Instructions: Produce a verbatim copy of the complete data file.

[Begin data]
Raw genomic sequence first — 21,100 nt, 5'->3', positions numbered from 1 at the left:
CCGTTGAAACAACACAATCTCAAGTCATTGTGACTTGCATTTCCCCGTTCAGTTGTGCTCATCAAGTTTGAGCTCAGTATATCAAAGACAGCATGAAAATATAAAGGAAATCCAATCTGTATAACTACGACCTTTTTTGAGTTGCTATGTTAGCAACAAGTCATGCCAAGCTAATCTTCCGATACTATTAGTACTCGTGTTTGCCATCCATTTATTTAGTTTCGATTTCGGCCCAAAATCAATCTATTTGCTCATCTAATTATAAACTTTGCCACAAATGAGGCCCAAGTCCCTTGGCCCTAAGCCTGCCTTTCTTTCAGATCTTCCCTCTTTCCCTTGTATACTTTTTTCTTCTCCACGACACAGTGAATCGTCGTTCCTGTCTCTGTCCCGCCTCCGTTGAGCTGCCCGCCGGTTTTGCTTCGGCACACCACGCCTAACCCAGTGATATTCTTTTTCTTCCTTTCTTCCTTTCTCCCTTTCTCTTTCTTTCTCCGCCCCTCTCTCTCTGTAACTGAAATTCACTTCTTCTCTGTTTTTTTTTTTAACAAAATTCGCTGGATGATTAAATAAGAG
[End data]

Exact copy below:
Raw genomic sequence first — 21,100 nt, 5'->3', positions numbered from 1 at the left:
CCGTTGAAACAACACAATCTCAAGTCATTGTGACTTGCATTTCCCCGTTCAGTTGTGCTCATCAAGTTTGAGCTCAGTATATCAAAGACAGCATGAAAATATAAAGGAAATCCAATCTGTATAACTACGACCTTTTTTGAGTTGCTATGTTAGCAACAAGTCATGCCAAGCTAATCTTCCGATACTATTAGTACTCGTGTTTGCCATCCATTTATTTAGTTTCGATTTCGGCCCAAAATCAATCTATTTGCTCATCTAATTATAAACTTTGCCACAAATGAGGCCCAAGTCCCTTGGCCCTAAGCCTGCCTTTCTTTCAGATCTTCCCTCTTTCCCTTGTATACTTTTTTCTTCTCCACGACACAGTGAATCGTCGTTCCTGTCTCTGTCCCGCCTCCGTTGAGCTGCCCGCCGGTTTTGCTTCGGCACACCACGCCTAACCCAGTGATATTCTTTTTCTTCCTTTCTTCCTTTCTCCCTTTCTCTTTCTTTCTCCGCCCCTCTCTCTCTGTAACTGAAATTCACTTCTTCTCTGTTTTTTTTTTTAACAAAATTCGCTGGATGATTAAATAAGAG